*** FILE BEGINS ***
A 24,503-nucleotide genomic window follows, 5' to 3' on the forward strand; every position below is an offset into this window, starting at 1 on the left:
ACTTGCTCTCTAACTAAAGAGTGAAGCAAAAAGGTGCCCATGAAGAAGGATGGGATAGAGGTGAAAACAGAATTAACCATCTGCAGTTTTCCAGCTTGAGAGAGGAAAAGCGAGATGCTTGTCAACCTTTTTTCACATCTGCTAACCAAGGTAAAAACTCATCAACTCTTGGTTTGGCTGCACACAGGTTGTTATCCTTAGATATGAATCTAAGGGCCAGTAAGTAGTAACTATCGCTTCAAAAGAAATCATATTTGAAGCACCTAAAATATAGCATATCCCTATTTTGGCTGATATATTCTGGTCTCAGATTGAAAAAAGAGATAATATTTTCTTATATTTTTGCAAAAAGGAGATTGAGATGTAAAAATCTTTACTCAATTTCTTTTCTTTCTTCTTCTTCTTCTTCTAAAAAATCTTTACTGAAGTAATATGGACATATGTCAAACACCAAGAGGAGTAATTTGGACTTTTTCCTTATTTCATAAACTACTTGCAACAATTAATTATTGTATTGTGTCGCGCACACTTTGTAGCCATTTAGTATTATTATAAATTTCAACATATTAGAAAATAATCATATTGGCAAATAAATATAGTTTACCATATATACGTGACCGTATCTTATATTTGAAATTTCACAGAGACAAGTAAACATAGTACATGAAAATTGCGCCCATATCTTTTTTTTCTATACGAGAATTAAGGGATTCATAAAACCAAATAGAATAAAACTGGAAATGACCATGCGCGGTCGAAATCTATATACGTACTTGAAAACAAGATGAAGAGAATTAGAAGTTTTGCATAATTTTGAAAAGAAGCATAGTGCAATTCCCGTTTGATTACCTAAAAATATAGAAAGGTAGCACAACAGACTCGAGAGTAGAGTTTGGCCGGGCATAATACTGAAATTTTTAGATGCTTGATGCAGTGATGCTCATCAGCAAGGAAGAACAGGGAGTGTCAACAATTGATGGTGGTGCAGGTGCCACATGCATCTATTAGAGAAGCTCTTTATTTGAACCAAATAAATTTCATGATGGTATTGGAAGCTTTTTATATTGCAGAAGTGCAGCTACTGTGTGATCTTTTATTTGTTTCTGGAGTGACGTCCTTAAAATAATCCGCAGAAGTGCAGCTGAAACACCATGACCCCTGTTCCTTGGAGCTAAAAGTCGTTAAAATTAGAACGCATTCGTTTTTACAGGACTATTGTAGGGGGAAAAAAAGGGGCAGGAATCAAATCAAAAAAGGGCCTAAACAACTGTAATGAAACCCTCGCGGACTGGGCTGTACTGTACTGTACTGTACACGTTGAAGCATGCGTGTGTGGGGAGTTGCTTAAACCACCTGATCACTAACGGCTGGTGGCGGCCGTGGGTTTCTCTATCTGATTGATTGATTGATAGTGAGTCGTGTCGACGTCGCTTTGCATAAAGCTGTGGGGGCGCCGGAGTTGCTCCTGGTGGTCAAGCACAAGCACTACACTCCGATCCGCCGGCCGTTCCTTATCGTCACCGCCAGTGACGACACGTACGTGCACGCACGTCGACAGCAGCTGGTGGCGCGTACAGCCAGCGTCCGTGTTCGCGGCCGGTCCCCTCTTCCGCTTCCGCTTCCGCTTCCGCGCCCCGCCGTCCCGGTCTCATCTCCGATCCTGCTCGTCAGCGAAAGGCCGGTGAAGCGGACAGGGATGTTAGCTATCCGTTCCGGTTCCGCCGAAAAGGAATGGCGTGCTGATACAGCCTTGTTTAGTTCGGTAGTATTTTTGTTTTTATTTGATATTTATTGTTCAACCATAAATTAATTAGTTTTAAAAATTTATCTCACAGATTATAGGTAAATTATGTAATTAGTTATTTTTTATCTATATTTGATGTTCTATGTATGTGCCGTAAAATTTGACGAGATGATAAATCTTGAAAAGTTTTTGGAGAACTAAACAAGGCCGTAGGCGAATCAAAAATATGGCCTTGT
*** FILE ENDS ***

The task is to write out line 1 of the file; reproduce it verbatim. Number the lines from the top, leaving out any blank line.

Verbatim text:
A 24,503-nucleotide genomic window follows, 5' to 3' on the forward strand; every position below is an offset into this window, starting at 1 on the left: